Teens In today’s digital age, where social media plays a central role in the lives of many teenagers, a growing number of young individuals are adopting a practice that can significantly impact their mental health: unfollowing. This conscious decision to remove people and pages from their social media feeds that negatively affect their self-esteem is gaining traction, especially among Gen Z. Let’s delve into this phenomenon and its potential implications.
The Power of Unfollow: Teenagers are increasingly recognizing the power of unfollowing as a means to safeguard their self-esteem and overall well-being. Experts concur that this practice can have positive effects on mental health. For many adolescents, their attention is seen as a valuable resource, and they are taking steps to protect it.
Janine Edmunds, a 14-year-old from South Jamaica, Queens, highlights the significance of this act. She states, “Your attention is power.” On platforms like TikTok, where content consumption is prevalent, users can easily click ‘not interested’ on a video or block individuals who detract from their online experience. Edmunds emphasizes that this isn’t about being shady; it’s merely a way of curating a space that promotes positivity.
Detaching from Negative Influences: Kamryn Nutzel, a 16-year-old from New Orleans, shares her strategy of unfollowing influencers who adversely affect her self-esteem. When she senses that FOMO (Fear of Missing Out) is creeping in, she takes steps to detach from the comparison cycle. Nutzel opts for self-care activities such as taking a bath, doing a face mask, or going to bed early. She asserts, “If I find myself getting in that cycle where I’m comparing myself, I’ll just unfollow the person.” Occasionally, she even goes a step further by temporarily deleting her social media apps until she regains a sense of well-being.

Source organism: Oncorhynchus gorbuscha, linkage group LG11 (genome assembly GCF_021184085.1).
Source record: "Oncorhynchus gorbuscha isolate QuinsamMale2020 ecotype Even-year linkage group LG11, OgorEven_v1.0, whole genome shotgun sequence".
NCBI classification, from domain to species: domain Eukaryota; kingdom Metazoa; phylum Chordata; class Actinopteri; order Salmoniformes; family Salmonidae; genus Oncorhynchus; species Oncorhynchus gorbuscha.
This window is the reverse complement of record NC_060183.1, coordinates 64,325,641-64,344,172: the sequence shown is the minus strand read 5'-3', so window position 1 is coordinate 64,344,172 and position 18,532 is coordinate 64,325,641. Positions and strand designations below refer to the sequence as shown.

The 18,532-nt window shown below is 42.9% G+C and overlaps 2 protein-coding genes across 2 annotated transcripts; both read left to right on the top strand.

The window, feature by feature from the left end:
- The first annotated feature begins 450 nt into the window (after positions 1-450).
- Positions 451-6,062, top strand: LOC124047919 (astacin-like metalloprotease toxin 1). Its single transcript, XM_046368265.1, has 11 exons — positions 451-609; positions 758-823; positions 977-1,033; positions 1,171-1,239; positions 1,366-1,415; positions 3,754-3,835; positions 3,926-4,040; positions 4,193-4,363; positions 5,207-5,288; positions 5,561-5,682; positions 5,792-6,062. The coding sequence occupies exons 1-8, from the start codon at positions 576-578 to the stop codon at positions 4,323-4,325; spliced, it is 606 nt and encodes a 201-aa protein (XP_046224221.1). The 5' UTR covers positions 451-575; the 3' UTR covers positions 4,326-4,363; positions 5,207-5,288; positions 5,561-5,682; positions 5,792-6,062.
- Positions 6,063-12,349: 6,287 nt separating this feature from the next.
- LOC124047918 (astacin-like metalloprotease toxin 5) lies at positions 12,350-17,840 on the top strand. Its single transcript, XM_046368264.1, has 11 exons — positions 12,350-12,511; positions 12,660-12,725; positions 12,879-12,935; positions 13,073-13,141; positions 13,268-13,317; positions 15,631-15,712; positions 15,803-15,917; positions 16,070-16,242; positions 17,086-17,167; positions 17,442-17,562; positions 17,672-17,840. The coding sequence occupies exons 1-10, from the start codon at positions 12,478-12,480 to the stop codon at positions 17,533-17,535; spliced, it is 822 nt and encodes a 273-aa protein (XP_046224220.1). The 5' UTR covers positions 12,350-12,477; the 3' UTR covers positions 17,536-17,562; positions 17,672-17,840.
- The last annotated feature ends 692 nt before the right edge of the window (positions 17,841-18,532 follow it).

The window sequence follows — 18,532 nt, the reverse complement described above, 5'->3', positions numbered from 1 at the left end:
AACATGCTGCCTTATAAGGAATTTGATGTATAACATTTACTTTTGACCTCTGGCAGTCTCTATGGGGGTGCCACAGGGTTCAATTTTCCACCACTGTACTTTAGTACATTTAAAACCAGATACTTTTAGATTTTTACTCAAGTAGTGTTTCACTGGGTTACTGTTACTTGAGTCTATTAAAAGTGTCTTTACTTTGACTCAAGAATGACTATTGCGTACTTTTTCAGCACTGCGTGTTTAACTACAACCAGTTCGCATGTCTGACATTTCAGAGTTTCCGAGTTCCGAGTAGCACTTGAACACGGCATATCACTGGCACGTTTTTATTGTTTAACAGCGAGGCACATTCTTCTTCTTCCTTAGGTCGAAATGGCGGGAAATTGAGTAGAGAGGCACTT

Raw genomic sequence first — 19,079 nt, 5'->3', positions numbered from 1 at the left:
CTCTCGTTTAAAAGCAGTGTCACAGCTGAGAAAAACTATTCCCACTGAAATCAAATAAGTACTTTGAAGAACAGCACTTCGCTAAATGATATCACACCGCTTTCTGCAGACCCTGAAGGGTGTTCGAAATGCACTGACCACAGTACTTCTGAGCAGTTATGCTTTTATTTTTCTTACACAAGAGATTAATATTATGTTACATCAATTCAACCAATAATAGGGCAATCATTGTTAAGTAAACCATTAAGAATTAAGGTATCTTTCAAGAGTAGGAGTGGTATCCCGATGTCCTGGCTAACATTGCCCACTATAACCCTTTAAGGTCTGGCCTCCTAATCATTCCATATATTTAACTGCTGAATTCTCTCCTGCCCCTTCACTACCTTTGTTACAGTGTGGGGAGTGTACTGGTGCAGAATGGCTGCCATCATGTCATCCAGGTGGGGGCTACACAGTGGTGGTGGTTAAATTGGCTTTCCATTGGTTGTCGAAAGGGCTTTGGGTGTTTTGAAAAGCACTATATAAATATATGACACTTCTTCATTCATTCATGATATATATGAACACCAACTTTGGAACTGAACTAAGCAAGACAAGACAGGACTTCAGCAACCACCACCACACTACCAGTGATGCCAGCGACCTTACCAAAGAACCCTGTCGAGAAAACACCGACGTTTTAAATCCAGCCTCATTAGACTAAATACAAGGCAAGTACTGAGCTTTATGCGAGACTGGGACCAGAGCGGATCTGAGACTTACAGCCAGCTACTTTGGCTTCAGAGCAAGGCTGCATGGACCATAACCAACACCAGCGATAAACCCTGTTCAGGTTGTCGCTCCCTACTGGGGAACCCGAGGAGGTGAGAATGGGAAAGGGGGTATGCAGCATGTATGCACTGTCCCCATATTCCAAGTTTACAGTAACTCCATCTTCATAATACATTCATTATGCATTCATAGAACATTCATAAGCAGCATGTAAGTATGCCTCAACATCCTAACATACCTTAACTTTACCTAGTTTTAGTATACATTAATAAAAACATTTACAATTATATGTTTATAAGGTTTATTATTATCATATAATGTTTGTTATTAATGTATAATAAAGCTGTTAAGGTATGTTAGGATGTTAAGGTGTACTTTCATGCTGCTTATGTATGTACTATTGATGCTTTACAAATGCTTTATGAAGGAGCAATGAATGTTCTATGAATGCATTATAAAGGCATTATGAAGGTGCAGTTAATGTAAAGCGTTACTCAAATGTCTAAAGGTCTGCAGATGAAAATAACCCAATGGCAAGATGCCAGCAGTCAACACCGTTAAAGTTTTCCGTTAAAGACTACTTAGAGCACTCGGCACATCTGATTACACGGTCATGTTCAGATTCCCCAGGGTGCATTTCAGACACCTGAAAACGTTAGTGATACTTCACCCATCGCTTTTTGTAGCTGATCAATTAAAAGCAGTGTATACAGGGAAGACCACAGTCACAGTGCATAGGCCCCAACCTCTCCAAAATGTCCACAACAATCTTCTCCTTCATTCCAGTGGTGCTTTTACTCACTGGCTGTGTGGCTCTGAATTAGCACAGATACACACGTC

Intention Behind Posting A significant portion of American teenagers (four out of five) feels that social media enhances their connection to their friends’ lives, according to Pew Research Center. This perspective shapes how teenagers like Ella Moyer, a 17-year-old from Scottsdale, Ariz., approach platforms like Instagram. For Moyer, it’s a digital memory box, a platform to share highlights and cherished moments with friends and family. Instead of a parade of perfect celebrities, she emphasizes that she primarily sees posts from her friends, fostering a sense of connection.
Embrace the Outdoors: studies have underscored the benefits of spending time outdoors, even if it’s just a couple of hours each week. The positive impact on physical and mental health cannot be understated. Rosalina Pinkhasova, a 14-year-old from Fresh Meadows, Queens, heeds this advice. She dedicated a considerable part of her summer to enjoying her family’s new inflatable pool in the backyard. To manage her screen time, Pinkhasova sometimes sets alarms to remind her to put down her phone.
**Prioritize Face-to-Face Communication: in era dominated by digital communication, Noor Rauf, a 14-year-old from Astoria, Queens, and her friends recognize the importance of face-to-face interaction. They have implemented a “phones down” rule when someone has something meaningful to share. Rauf acknowledges that while phones offer entertainment and convenience, there are moments when genuine conversation takes precedence. By collectively putting their phones aside, they ensure that important discussions receive the attention they deserve.
In conclusion, the practice of unfollowing and consciously curating one’s online experience is becoming increasingly common among teenagers. It serves as a tool to protect their self-esteem and prioritize their mental well-being in the digital age. Additionally, teenagers are learning to strike a balance between their online and offline lives, recognizing the benefits of spending time outdoors and engaging in meaningful face-to-face conversations. These practices signal a shift toward more mindful and healthier digital habits among the younger generation.